Thursday, June 16, 2011

Exercise Nuts

     Ever been to a gym or health club? You have this guy to thank. Jack LaLanne was born in San Francisco in 1914 and opened the nation's first "health and fitness center" in Oakland in 1936. Doctors reacted by branding LaLanne an "exercise nut" and advised their patients to stay away lest they become "muscle bound". He said, "People thought I was a charlatan and a nut. The doctors were against me—they said that working out with weights would give people heart attacks and they would lose their sex drive."

     My, times have changed. His advice about nutrition and general mental and physical health is timeless, though. Have a listen:


     For 34 years, he hosted The Jack LaLanne Show, inspiring millions of Americans to abandon their couches and move around. His melodically-named wife Elaine LaLanne joined in to demonstrate that exercise would not ruin the figure or musculature. Their dog Happy took part as well, in an effort to attract a juvenile audience.
     He continued to instruct and inspire well into his 90's. When asked about sex LaLanne had a standard joke, saying that despite their advanced age he and his wife still made love almost every night:
     "Almost on Monday, almost on Tuesday, almost on Wednesday . . ."

     "I train like I'm training for the Olympics or for a Mr. America contest, the way I've always trained my whole life. You see, life is a battlefield. Life is survival of the fittest. How many healthy people do you know? How many happy people do you know? Think about it. People work at dying, they don't work at living. My workout is my obligation to life. It's my tranquilizer. It's part of the way I tell the truth — and telling the truth is what's kept me going all these years." He added, "I know so many people in their 80's who have Alzheimer's or are in a wheelchair or whatever. And I say to myself 'I don't want to live like that. I don't want to be a burden on my family. I need to live life. And I'd hate dying; it would ruin my image.'"


     These are some impressive accomplishments:
  • 1954 (age 40): swam the entire length (8,981 ft/1.7 miles) of the Golden Gate Bridge in San Francisco, under water, with 140 pounds of air tanks and other equipment strapped to his body; a world record.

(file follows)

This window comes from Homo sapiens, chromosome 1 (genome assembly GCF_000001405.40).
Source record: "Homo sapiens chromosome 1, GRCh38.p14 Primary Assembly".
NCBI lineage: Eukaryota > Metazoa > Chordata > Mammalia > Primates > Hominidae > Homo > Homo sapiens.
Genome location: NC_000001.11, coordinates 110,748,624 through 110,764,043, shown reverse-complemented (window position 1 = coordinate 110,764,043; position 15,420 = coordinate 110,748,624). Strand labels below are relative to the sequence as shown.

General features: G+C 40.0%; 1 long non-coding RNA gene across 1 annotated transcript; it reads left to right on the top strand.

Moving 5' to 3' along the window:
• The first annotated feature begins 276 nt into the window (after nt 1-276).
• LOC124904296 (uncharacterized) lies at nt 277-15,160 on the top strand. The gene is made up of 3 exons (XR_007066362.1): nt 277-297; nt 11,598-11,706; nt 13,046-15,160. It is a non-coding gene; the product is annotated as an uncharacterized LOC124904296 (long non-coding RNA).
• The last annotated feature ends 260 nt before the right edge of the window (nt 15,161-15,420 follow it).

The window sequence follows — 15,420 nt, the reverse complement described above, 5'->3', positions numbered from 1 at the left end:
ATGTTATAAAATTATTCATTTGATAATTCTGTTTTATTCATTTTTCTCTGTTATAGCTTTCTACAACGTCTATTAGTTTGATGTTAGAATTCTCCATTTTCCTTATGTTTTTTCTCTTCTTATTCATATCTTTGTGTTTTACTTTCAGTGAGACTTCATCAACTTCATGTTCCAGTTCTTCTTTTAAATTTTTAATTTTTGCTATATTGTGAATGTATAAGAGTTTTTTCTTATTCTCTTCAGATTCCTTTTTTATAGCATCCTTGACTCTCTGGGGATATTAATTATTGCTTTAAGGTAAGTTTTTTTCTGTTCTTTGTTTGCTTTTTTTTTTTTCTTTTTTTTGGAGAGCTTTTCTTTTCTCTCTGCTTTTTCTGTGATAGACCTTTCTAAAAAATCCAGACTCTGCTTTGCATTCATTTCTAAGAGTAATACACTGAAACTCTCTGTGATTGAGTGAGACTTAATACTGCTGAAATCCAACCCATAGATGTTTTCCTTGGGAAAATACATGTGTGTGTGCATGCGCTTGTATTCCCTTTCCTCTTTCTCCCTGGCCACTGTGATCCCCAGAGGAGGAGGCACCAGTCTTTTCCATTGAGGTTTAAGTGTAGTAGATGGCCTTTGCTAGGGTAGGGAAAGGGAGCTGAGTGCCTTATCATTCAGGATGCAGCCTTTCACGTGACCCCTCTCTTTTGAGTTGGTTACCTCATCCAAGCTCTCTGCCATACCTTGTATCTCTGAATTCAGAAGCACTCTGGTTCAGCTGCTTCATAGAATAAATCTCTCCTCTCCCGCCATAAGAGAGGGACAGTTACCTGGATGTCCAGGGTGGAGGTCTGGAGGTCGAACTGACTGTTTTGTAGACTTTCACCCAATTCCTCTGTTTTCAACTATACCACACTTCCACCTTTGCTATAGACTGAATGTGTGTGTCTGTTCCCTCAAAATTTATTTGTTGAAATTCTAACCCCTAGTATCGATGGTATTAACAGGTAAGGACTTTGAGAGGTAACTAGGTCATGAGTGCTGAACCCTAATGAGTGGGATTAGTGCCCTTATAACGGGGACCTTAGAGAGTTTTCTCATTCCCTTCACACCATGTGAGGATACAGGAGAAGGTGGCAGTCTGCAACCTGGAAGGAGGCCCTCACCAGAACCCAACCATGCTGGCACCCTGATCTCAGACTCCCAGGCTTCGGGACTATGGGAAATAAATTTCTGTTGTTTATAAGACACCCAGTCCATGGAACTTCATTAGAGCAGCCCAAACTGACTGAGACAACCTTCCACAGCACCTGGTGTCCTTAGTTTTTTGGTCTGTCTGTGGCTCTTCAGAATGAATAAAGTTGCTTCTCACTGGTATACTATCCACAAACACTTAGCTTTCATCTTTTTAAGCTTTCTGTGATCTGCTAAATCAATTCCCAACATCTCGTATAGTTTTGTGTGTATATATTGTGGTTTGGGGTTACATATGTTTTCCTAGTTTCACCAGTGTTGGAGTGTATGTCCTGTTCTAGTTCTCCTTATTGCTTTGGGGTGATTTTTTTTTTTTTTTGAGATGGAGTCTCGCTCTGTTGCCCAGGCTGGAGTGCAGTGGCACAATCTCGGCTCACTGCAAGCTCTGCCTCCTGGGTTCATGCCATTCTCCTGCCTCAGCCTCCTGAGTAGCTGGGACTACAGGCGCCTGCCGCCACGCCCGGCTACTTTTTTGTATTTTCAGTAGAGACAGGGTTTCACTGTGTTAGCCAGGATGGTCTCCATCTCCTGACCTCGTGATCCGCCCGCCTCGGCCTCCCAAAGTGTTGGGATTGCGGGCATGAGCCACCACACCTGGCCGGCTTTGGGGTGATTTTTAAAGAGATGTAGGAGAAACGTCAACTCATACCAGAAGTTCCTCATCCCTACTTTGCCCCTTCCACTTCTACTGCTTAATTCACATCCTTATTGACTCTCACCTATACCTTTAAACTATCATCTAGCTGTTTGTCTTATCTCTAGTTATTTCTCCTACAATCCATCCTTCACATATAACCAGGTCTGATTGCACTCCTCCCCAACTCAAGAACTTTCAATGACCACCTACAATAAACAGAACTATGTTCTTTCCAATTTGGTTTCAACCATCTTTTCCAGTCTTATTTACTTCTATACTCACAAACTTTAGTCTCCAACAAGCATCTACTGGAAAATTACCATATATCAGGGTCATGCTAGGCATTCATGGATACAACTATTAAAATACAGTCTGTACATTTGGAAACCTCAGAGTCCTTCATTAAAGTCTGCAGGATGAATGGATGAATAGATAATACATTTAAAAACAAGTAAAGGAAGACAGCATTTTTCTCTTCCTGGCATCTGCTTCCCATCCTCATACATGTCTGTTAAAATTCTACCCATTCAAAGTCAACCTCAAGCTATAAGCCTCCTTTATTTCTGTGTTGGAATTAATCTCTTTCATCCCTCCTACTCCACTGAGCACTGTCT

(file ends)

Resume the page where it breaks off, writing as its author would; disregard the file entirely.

• 1955 (age 41): swam from Alcatraz Island to Fisherman's Wharf in San Francisco while handcuffed. When interviewed afterward he was quoted as saying that the worst thing about the ordeal was being handcuffed, which significantly reduced his chance to do a jumping jack.
  • 1956 (age 42): set what was claimed as a world record of 1,033 push-ups in 23 minutes on You Asked For It, a television program hosted by Art Baker.
  • 1957 (age 43): swam the Golden Gate channel while towing a 2,500-pound cabin cruiser. The swift ocean currents turned this one-mile swim into a swimming distance of 6.5 miles.
  • 1958 (age 44): maneuvered a paddleboard nonstop from Farallon Islands to the San Francisco shore. The 30-mile trip took nine and a half hours.
  • 1959 (age 45): did 1,000 jumping jacks and 1,000 chin-ups in 1 hour, 22 minutes, to promote The Jack LaLanne Show going nationwide. He said this was the most difficult of his stunts, but only because the skin on his hands started ripping off during the chin-ups. He felt he couldn't stop because it would be seen as a public failure.
  • 1974 (age 60): For the second time, he swam from Alcatraz Island to Fisherman's Wharf. Again, he was handcuffed, but this time he was also shackled and towed a 1,000-pound boat.
  • 1975 (age 61): Repeating his performance of 21 years earlier, he again swam the entire length of the Golden Gate Bridge, underwater and handcuffed, but this time he was shackled and towed a 1,000-pound boat.
  • 1976 (age 62): To commemorate the "Spirit of '76", United States Bicentennial, he swam one mile in Long Beach Harbor. He was handcuffed and shackled, and he towed 13 boats (representing the 13 original colonies) containing 76 people.
  • 1979 (age 65): towed 65 boats in Lake Ashinoko, near Tokyo, Japan. He was handcuffed and shackled, and the boats were filled with 6,500 pounds of Louisiana Pacific wood pulp.
  • 1980 (age 66): towed 10 boats in North Miami, Florida. The boats carried 77 people, and he towed them for over one mile in less than one hour.
  • 1984 (age 70): handcuffed, shackled, and fighting strong winds and currents, towed 70 rowboats, one with several guests, from the Queen’s Way Bridge in the Long Beach Harbor to the Queen Mary, 1 mile.
     Jack LaLanne died in January of this year. His legacy is nutritional awareness and a whole lot of "exercise nuts". Thank you, Jack.

Love from Delta.

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